Lessons from the 2017 Hurricane Season: Do You Have Flood Insurance?

It took less than a month for the 2017 Atlantic hurricane season to become one of the worst in history.

Hurricane Harvey made landfall in southeastern Texas on Aug. 25 as a Category 4 storm with winds of 130 mph. The storm surge raised water and tides more than 12 feet above ground level in some places. Harvey shattered rain records as it twisted for days, with some areas receiving more than 40 inches of rain in less than 48 hours.

Hurricane Irma hit Florida on Sept. 10 as a Category 4 storm. According to researchers, Irma is one of the most powerful storms to have swept the Atlantic basin in more than a decade. Irma had sustained winds of 185 mph for 37 hours, which is the longest a cyclone anywhere in the world has maintained that intensity.

On September 20, Hurricane Maria made landfall in Puerto Rico as a Category 4 storm with winds of 250 mph. The entire island suffered catastrophic damage. In some places the damage was absolute.

As an independent insurance agent who has lived and worked in South Florida for over 30 years, storm preparedness and recovery is nothing new. But this year it was different. As Hurricane Irma made its way to the southeast coast of the United States, we received an unprecedented number of calls about flood insurance. Why?

Everyone saw the catastrophic flooding in Texas caused by Hurricane Harvey just a few weeks earlier. The damage was okay. For example, the news was that nearly 80% of homeowners in the counties most directly affected by flooding did not have flood insurance.

According to the Federal Emergency Management Agency (FEMA), floods are the most common and costliest natural disaster. The FEMA flood hazard mapping program is used to identify flood hazards, assess flood risks, and determine flood insurance requirements.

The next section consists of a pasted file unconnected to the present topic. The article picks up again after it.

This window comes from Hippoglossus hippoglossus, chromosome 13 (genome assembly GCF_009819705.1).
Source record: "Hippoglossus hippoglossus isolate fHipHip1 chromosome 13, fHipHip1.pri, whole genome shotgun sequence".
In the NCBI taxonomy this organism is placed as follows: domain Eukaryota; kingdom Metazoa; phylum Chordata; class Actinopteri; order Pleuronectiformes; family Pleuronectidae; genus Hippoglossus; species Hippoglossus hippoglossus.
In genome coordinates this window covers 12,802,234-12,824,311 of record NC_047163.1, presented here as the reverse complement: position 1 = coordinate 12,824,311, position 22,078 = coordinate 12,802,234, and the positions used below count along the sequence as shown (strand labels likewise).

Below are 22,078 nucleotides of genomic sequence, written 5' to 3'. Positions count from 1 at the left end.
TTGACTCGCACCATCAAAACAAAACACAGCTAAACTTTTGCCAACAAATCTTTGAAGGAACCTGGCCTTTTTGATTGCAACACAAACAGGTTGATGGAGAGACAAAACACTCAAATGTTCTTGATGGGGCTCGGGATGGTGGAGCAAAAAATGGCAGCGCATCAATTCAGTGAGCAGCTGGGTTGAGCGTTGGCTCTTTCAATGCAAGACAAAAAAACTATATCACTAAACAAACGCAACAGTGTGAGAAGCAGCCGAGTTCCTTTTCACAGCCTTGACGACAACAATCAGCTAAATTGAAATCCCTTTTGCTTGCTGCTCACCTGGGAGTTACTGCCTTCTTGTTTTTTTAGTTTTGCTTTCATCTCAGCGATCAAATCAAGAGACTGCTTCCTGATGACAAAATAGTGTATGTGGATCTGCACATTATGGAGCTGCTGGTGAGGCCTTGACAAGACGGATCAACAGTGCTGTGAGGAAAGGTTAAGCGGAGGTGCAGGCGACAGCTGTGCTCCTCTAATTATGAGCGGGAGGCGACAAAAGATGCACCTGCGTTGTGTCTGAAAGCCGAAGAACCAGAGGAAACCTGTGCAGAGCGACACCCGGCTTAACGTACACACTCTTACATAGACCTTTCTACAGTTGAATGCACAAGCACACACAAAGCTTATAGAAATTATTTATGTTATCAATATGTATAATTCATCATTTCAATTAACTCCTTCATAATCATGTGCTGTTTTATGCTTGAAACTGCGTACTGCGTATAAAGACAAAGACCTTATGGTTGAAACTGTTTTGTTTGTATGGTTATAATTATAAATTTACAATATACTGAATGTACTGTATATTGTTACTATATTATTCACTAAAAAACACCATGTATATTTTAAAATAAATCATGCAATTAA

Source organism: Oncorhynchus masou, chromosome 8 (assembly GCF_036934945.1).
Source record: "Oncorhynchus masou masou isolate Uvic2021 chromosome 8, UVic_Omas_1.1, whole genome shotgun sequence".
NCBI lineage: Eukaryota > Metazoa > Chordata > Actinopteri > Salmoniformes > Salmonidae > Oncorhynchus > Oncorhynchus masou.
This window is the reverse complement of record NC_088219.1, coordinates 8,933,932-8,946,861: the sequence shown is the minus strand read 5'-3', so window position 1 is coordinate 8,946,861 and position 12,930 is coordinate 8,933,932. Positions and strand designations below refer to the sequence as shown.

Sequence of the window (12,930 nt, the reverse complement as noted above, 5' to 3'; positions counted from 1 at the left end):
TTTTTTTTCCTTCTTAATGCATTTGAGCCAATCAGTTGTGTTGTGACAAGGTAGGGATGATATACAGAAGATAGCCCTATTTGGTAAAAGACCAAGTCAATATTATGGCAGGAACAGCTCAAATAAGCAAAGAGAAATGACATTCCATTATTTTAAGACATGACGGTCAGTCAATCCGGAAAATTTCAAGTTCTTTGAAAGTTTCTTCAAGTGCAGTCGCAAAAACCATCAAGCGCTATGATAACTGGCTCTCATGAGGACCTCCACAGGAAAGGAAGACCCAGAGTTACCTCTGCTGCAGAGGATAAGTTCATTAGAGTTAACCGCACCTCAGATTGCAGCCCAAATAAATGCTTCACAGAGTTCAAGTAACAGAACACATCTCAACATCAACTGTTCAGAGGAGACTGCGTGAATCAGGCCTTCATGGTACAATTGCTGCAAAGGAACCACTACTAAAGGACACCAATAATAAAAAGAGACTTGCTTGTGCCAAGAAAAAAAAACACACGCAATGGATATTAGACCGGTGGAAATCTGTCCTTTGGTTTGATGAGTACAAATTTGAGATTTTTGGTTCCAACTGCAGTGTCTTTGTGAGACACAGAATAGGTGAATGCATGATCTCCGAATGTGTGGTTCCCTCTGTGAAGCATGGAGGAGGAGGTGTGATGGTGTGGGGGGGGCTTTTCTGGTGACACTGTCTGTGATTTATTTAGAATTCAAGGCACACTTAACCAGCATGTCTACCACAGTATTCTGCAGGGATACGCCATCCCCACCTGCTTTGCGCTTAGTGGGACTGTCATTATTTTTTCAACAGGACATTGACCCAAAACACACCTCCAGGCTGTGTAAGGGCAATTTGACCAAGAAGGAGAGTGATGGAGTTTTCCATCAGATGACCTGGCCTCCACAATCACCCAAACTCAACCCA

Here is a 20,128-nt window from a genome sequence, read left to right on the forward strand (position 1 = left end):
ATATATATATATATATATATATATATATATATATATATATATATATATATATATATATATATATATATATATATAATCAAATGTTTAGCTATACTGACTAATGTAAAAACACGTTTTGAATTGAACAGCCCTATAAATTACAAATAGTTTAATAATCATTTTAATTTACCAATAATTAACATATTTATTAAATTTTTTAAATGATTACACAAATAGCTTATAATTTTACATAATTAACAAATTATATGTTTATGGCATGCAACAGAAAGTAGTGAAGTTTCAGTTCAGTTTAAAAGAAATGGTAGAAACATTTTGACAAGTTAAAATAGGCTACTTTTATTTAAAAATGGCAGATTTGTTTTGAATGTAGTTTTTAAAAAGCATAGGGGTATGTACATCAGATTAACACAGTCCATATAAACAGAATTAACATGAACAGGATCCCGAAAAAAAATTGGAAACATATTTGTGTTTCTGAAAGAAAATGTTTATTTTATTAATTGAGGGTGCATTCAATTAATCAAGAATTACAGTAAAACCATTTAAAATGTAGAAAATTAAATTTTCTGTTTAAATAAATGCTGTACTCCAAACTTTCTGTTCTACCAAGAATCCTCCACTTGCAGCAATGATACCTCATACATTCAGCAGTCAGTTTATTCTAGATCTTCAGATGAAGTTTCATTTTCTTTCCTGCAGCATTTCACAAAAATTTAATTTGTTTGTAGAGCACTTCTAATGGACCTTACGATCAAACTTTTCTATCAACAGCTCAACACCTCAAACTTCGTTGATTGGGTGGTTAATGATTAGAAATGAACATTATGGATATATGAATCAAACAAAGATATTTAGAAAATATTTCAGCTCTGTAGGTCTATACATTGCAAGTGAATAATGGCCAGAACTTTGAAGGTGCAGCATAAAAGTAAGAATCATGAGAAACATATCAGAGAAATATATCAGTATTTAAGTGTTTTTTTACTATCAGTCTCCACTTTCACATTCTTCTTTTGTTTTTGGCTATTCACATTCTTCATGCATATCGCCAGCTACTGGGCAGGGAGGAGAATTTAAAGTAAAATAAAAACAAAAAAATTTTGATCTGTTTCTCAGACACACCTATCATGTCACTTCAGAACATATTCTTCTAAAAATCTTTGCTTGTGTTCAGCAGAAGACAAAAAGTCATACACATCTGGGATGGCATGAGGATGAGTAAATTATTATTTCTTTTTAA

Unfortunately, too many homeowners and businesses refuse to purchase flood insurance simply because they are not in a high-risk flood zone. Hurricane Harvey taught us that when flooding, Mother Nature doesn’t pay attention to FEMA’s flood zone maps. Neither do you.

Floodplains are always being remapped, but it is a long process that can take years. Updated maps quickly become obsolete. In addition, identifying property prone to flooding is not a perfect science. For example, when determining flood areas, insufficient account is taken of:

  • localized drainage problems;

  • prolonged erosion;

  • continuous development;

  • topographical deviations on individual properties; or

  • the failure of flood management systems.

Therefore, everyone should seriously consider flood insurance whether or not they are in a high-risk flood zone. Premiums are relatively affordable, especially when you consider the risks of flood insurance, such as:

  • overflow of inland or tidal water;

  • collapse of land along a body of water due to waves or currents; and

  • rapid accumulation of surface water from any source, including clogged rain drains and broken water pipes below the ground surface.

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Uninsured flood damage can destroy any home or business. Over the course of just a few weeks, we’ve seen the landfall of not one, not two, but three hurricanes that are among the most powerful storms in recorded history. This is why those who rely on flood zone maps to seriously reconsider their decision not to purchase flood insurance.